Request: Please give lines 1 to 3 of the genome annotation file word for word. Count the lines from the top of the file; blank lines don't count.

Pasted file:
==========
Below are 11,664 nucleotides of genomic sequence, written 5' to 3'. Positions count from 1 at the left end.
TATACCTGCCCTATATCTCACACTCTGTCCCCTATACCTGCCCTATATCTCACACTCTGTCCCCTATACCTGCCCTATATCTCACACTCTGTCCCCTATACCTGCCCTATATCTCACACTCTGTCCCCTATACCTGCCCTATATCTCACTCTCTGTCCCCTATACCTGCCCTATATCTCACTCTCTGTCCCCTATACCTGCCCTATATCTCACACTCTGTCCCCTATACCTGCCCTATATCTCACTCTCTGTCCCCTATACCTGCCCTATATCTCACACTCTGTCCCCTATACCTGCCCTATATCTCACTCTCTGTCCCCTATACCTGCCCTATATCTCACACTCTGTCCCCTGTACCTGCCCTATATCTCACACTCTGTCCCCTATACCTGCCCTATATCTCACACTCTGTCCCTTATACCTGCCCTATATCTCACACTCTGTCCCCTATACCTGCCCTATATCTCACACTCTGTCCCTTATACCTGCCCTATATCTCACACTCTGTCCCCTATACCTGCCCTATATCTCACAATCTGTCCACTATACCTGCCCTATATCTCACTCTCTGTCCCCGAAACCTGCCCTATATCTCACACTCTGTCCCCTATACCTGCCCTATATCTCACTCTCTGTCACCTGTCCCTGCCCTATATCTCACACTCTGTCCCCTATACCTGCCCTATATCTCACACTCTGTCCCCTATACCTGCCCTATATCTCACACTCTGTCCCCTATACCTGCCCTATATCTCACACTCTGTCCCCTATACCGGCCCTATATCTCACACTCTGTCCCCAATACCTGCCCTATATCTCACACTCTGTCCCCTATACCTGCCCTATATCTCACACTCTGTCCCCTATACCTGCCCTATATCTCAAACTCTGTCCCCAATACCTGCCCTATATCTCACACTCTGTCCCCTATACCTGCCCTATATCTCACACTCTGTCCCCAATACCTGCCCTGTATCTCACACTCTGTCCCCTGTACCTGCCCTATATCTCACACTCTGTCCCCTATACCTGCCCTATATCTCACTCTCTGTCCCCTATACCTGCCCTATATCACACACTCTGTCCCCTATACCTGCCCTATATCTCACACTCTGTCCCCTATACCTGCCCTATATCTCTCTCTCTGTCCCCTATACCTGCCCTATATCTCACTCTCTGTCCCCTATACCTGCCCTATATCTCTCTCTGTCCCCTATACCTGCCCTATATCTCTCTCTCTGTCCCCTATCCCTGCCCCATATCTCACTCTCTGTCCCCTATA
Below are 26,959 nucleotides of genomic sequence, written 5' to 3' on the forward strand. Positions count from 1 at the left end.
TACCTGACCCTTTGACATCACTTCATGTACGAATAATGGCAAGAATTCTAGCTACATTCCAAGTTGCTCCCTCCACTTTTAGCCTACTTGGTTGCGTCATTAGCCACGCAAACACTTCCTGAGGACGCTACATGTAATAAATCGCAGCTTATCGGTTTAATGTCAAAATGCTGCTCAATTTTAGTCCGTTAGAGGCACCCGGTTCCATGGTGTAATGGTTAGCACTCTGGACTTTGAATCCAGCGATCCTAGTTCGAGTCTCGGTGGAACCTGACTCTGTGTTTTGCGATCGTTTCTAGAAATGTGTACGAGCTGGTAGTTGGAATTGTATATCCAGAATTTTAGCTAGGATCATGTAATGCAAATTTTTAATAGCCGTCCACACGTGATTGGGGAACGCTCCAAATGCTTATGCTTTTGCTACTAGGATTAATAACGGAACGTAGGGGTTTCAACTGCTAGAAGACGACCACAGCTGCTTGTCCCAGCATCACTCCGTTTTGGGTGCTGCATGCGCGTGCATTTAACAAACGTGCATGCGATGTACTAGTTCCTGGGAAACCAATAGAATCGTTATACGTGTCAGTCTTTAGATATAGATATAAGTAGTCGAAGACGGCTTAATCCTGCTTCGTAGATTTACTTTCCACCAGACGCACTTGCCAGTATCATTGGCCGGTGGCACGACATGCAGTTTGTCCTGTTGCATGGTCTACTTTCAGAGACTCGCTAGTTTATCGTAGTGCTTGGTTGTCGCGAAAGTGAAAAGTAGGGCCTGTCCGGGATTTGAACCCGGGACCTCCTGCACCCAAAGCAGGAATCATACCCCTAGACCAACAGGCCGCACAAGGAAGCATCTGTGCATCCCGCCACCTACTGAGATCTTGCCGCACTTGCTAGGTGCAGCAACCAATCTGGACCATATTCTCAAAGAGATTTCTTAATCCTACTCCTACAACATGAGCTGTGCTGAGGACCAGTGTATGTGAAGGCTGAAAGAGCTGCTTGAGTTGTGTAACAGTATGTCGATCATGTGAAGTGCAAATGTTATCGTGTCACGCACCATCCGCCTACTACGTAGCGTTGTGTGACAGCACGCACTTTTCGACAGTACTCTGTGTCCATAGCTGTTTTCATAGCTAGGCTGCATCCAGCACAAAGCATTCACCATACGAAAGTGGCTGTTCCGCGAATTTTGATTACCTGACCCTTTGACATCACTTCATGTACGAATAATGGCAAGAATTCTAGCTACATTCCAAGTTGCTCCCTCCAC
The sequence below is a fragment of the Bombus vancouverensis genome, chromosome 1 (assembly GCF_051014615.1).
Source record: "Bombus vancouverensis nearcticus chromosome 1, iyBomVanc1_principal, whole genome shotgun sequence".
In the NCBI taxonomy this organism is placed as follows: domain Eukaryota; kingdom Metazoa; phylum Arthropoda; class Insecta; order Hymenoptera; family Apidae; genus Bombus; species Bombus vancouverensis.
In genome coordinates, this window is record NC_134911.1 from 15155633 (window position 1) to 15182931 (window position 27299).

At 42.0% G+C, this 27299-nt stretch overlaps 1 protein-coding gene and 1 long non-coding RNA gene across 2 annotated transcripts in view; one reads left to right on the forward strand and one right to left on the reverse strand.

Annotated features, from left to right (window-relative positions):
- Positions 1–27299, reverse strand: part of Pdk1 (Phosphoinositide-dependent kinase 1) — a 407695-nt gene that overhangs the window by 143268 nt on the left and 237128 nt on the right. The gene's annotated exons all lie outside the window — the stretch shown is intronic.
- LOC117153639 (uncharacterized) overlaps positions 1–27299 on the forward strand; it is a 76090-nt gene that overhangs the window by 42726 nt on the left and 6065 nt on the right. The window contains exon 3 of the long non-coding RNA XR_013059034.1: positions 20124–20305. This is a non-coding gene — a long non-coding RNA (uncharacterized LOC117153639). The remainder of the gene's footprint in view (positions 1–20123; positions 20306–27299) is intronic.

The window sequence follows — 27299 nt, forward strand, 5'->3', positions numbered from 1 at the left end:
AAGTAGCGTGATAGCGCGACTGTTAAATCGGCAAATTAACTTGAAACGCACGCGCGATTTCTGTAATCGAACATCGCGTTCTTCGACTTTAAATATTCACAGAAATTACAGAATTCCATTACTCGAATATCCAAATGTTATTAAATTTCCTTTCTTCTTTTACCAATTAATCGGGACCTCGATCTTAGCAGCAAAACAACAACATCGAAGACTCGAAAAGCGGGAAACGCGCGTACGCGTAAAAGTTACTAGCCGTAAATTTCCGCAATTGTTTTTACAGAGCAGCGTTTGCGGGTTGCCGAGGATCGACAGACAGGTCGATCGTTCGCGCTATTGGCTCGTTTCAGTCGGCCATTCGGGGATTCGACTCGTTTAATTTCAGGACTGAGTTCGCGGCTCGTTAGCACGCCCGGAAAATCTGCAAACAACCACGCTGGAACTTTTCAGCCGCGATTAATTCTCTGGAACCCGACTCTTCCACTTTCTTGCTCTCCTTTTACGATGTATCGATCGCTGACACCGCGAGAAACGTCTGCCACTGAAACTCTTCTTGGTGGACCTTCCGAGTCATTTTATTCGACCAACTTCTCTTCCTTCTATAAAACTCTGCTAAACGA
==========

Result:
Below are 11,664 nucleotides of genomic sequence, written 5' to 3'. Positions count from 1 at the left end.
TATACCTGCCCTATATCTCACACTCTGTCCCCTATACCTGCCCTATATCTCACACTCTGTCCCCTATACCTGCCCTATATCTCACACTCTGTCCCCTATACCTGCCCTATATCTCACACTCTGTCCCCTATACCTGCCCTATATCTCACTCTCTGTCCCCTATACCTGCCCTATATCTCACTCTCTGTCCCCTATACCTGCCCTATATCTCACACTCTGTCCCCTATACCTGCCCTATATCTCACTCTCTGTCCCCTATACCTGCCCTATATCTCACACTCTGTCCCCTATACCTGCCCTATATCTCACTCTCTGTCCCCTATACCTGCCCTATATCTCACACTCTGTCCCCTGTACCTGCCCTATATCTCACACTCTGTCCCCTATACCTGCCCTATATCTCACACTCTGTCCCTTATACCTGCCCTATATCTCACACTCTGTCCCCTATACCTGCCCTATATCTCACACTCTGTCCCTTATACCTGCCCTATATCTCACACTCTGTCCCCTATACCTGCCCTATATCTCACAATCTGTCCACTATACCTGCCCTATATCTCACTCTCTGTCCCCGAAACCTGCCCTATATCTCACACTCTGTCCCCTATACCTGCCCTATATCTCACTCTCTGTCACCTGTCCCTGCCCTATATCTCACACTCTGTCCCCTATACCTGCCCTATATCTCACACTCTGTCCCCTATACCTGCCCTATATCTCACACTCTGTCCCCTATACCTGCCCTATATCTCACACTCTGTCCCCTATACCGGCCCTATATCTCACACTCTGTCCCCAATACCTGCCCTATATCTCACACTCTGTCCCCTATACCTGCCCTATATCTCACACTCTGTCCCCTATACCTGCCCTATATCTCAAACTCTGTCCCCAATACCTGCCCTATATCTCACACTCTGTCCCCTATACCTGCCCTATATCTCACACTCTGTCCCCAATACCTGCCCTGTATCTCACACTCTGTCCCCTGTACCTGCCCTATATCTCACACTCTGTCCCCTATACCTGCCCTATATCTCACTCTCTGTCCCCTATACCTGCCCTATATCACACACTCTGTCCCCTATACCTGCCCTATATCTCACACTCTGTCCCCTATACCTGCCCTATATCTCTCTCTCTGTCCCCTATACCTGCCCTATATCTCACTCTCTGTCCCCTATACCTGCCCTATATCTCTCTCTGTCCCCTATACCTGCCCTATATCTCTCTCTCTGTCCCCTATCCCTGCCCCATATCTCACTCTCTGTCCCCTATA
Below are 26,959 nucleotides of genomic sequence, written 5' to 3' on the forward strand. Positions count from 1 at the left end.